Jesse and Elizabeth (Goodell) Sawyer of Belvidere, Illinois, were married 11 February 1819 in Watertown, Jefferson County, New York. He was twenty-three and she twenty-five when they were married. On 11 February 1869, their family and friends gathered with them in Belvidere, Illinois, to celebrate their fiftieth anniversary. It was such a rare occasion that a pamphlet was published telling their story, and tracing their family back to the earliest New England settlers: Fiftieth Anniversary of the Marriage of Jesse Sawyer and Elizabeth Goodell (Utica, N.Y.: Roberts, Book and Job Printer, 1869).
Their son Joel read a speech that said, in part “ In behalf of your children and more remote relatives and other friends, I congratulate you on this hopeful beginning of the second half century of your married life. You have now reached a point that few of us can ever hope to reach. You have passed a period of life, that few individually and fewer still in pairs, can hope to pass. . .” (p. 8)
Now we think nothing of people living well into their 70s and 80s. Even the 90s are not hugely unusual, and centenarians are not as rare as they once were, although it is still a remarkable achievement. My paternal grandparents were married for 68 years before my grandfather, Joseph Alfred Leclerc, died in 2000. My grandmother, Marie Laura Dube, was just a few weeks shy of her 100th birthday when she passed away. Today marks 102 years since she was born. At the time she was born in 1911, the average life expectancy of a woman in America was 54 years. She lived almost twice that.
As we live longer and longer, these stories are becoming more and more frequent. Marshall Kuykendall was twenty years old when he eloped with nineteen-year-old Winnie MacNab and got married before a justice of the peace on February 14, 1929. In 2012 they celebrated their 83rd wedding anniversary. Their daughter, herself, celebrated 56 years of marriage last year as well. The Catholic News Agency reported on their long marriage in 2011.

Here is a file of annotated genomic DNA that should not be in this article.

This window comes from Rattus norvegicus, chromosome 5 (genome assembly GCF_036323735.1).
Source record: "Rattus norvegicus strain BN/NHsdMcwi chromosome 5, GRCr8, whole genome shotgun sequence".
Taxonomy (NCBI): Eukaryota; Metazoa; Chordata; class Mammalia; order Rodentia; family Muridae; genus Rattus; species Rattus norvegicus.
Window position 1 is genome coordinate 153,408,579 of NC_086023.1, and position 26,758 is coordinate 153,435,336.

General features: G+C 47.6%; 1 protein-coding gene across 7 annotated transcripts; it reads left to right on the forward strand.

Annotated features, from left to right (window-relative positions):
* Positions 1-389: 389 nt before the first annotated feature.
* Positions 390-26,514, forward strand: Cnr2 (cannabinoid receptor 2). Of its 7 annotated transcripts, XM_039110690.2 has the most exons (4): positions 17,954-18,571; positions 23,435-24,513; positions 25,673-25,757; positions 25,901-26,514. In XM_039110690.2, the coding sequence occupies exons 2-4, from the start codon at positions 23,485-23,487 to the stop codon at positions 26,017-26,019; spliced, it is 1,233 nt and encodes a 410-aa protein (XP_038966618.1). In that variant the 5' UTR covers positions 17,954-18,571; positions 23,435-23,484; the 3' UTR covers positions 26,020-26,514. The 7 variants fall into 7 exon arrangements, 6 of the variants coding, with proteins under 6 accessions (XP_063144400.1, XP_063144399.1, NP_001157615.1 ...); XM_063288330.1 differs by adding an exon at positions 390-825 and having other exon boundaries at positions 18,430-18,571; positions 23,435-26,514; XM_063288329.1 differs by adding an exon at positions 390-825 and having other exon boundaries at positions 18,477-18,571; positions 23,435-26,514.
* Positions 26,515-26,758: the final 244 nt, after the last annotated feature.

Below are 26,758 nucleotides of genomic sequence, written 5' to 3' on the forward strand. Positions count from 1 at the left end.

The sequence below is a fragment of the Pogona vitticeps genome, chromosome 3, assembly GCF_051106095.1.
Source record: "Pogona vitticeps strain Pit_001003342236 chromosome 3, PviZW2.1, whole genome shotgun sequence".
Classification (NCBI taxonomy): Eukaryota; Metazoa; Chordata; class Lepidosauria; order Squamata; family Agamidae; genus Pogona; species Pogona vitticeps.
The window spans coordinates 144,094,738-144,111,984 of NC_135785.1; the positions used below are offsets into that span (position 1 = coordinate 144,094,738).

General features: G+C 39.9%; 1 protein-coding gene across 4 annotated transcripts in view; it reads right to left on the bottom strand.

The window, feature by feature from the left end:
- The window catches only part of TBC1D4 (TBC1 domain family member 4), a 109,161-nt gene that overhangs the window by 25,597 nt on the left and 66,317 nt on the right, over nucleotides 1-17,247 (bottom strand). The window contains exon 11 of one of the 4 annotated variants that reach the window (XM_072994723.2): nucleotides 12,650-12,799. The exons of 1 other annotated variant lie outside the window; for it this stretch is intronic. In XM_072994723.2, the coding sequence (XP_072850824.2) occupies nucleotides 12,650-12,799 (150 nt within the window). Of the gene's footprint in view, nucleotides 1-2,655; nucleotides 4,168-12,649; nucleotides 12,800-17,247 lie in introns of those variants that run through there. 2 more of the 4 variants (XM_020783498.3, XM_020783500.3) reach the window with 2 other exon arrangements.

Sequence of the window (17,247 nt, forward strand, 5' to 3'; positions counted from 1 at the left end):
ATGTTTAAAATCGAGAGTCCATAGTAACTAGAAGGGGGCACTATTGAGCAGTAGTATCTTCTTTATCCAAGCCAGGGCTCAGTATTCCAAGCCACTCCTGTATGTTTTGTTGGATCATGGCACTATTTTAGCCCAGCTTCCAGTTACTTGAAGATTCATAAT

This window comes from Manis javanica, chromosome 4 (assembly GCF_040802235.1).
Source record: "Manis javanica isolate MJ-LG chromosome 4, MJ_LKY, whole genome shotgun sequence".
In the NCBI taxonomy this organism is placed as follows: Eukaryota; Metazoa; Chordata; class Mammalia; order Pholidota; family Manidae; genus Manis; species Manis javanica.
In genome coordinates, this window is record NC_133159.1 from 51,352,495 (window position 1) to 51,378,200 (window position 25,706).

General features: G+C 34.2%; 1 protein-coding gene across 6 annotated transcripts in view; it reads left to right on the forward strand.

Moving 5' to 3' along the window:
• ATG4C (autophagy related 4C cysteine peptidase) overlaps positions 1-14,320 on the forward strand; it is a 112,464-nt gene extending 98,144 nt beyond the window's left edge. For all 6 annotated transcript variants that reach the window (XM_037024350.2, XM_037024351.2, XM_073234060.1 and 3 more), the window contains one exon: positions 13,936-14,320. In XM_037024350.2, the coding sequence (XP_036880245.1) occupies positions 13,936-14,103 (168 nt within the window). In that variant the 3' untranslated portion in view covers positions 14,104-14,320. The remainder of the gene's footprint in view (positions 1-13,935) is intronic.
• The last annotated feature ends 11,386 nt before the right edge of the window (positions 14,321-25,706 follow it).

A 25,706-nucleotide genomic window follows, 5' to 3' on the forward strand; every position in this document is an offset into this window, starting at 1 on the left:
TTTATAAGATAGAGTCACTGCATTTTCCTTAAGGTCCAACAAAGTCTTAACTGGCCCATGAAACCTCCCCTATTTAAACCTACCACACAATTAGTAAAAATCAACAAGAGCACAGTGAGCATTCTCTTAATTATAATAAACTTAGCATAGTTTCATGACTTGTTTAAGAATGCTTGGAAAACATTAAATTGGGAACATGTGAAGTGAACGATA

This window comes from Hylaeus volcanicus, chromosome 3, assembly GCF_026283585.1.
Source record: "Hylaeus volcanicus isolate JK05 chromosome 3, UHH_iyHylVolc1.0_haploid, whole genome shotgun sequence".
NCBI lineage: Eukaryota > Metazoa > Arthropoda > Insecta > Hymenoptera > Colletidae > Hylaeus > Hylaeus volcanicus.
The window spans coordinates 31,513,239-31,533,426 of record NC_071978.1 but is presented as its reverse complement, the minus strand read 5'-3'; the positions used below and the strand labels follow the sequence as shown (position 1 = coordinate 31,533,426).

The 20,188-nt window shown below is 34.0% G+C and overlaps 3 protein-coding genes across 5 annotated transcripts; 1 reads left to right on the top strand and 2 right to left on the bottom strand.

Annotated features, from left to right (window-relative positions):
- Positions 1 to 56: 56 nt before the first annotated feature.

In addition to increased stories of people married for longer and longer, increased life expectancy means another change in genealogical research. We have to keep our eyes open for marriages that occur much later in life than they used to.
Ted Parsons’ wife Linda passed away in the early 1980s. One of his friends, Jean Reed, was a staunch support for him. Eventually they fell in love. They have lived together ever since, and finally married recently in New Malden, Surrey, in England. This is a fairly common story, but what makes it more interesting is that Ted and Linda were married for 50 years before she died. And Ted is now 98, while his never-before-married blushing bride Jean is 90. Their combined age is 188 years. You can read about them in the Mirror.
As amazing as that sounds, they do not hold the record for the couple with the largest combined age to marry. That distinction was awarded last year to Americans Allan Marks and Lillian Hartley of Palm Springs, California. He was 98 and she 95 when they married last year on February 29; a combined age of 193 years. You can read their story in USA Today.